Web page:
Witness to Extinction: Sheila Conant Has Seen Seven Now-Extinct Birds in the Wild

ʻŌʻū. Illustration by John Gerrard Keuleman.

For this piece, I was asked to write about what it feels like to have seen now-extinct bird species in the wild. Different emotions come into play: Sadness that they are gone, gratitude that I saw and heard them in the wild, despair, and oftentimes anger that, at this moment, other species are perilously close to extinction … to being gone … forever. That's what it feels like to me. I have seen seven species that are now extinct.

In 1965, I began studying the O‘ahu ‘Elepaio, a species related to the Old World monarch flycatchers that is found only on its namesake island.

This was during my second year at the University of Hawai‘i at Mānoa. Back then, I could walk out our back door in Mānoa Valley and into the forest in less than five minutes to search for nests and observe the birds' behavior. At that time, the O‘ahu ‘Elepaio was still widely distributed and fairly common in both the Wai‘anae and Ko‘olau Mountain Ranges.

Today, this species is Endangered. The most recent surveys (Vanderwerf, et al. 2013) reported fewer than 1,300 birds in the central and southern valleys of the Ko‘olau Mountains and in the Waianae Mountains. In 1902, H.W. Henshaw predicted that the ‘elepaio would “persist in substantial numbers after other endemic passerines were rare or extinct.” He was correct; nevertheless, the O‘ahu ‘Elepaio has declined precipitously in recent decades due primarily to rat predation.

Before human settlement, Hawai‘i was home to a spectacular array of unique birds. Forty-two endemic Hawaiian birds are known to us only from fossil remains in sand dunes, lava tubes, and sinkholes. Additional species are bound to be discovered in time. There were giant flightless geese, ducks, eagles, hawks, owls, ibises, crakes, and dozens of songbirds. We don't know how many species ancient Hawaiians may have known, but we do know that 35 endemic Hawaiian bird species have gone extinct since colonization of the archipelago by continental settlers.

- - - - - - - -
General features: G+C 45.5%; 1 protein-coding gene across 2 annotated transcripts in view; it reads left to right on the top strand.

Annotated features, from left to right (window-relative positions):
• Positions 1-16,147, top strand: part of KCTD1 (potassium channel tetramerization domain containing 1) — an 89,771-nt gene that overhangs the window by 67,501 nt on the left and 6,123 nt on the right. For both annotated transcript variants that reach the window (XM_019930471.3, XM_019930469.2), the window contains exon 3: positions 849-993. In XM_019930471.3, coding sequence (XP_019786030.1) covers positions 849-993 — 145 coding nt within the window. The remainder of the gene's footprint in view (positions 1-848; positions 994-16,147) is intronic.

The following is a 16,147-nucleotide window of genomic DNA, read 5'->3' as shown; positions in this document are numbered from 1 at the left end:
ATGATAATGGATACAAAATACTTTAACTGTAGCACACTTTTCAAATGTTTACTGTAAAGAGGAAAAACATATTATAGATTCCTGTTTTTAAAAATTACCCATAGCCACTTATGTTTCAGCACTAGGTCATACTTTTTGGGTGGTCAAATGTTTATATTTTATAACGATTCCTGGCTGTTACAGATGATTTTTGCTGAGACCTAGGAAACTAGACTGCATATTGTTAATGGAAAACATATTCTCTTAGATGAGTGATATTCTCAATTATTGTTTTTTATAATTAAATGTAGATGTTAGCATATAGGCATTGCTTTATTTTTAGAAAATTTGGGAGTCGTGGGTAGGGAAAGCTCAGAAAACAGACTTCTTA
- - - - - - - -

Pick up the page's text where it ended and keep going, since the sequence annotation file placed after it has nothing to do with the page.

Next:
This includes a Hawaiian honeycreeper called the Po‘ouli, which was discovered as a new species in 1973. By 2004, it was extinct. Last October, the U.S. Fish and Wildlife Service announced that it was declaring eight species of Hawaiian birds to be extinct. It should have been ten — they missed the ‘Ō‘ū and the O‘ahu ‘Alauahio. That means that today, there remain 35 endemic birds, 20 of which are endangered.

Maui Nukupu‘u. Illustration by John Gerrard Keuleman.

I have seen seven now-extinct Hawaiian birds in the wild. Two of those sightings were fleeting: the Kaua‘i Nukupu‘u and the Maui Nukupu‘u. One of them, the ‘Ō‘ū, I saw on two islands (Kaua‘i and Hawai‘i) at the extremes of its original range. Each time I saw, watched, and heard one of these birds, it was a thrilling experience because I knew how rare it was, how lucky I was at that moment, and that I would never see it again. My feelings of sadness, then despair, and now, quite frankly, anger have only deepened as I read reports of the recent precipitous declines of the ‘Akikiki and Kiwikiu, and what problems and challenges are delaying measures that should have been taken.

I have been asked countless times why so many Hawaiian birds have gone extinct in recent decades. My response is always the same: What we did to prevent extinction was always … always … too little, too late. Although I have said that repeatedly, I have never been quoted. Failure is difficult to acknowledge, and people may fear that saying such things publicly will be too discouraging to those who hear it.

Well, the situation is discouraging, but that doesn't mean we should give up. In Hawai‘i we have so many endangered and declining bird species that there is always something that can be done somewhere, somehow. Seabirds, especially, are a case in point. Predator-proof fencing is miraculous! Unfortunately, it can't keep disease-carrying mosquitoes out of our last remaining forest-bird habitats, but plans are afoot to tackle this daunting problem. ABC and its partners are doing everything they can to help remaining Hawaiian birds, as they have been doing for years. To all of those who are working so hard to save these irreplaceable species: Keep up the good work!

Sheila Conant is Professor Emerita of Biology at University of Hawai‘i at Mānoa and a field biologist. She lives in Honolulu and Volcano, Hawai‘i.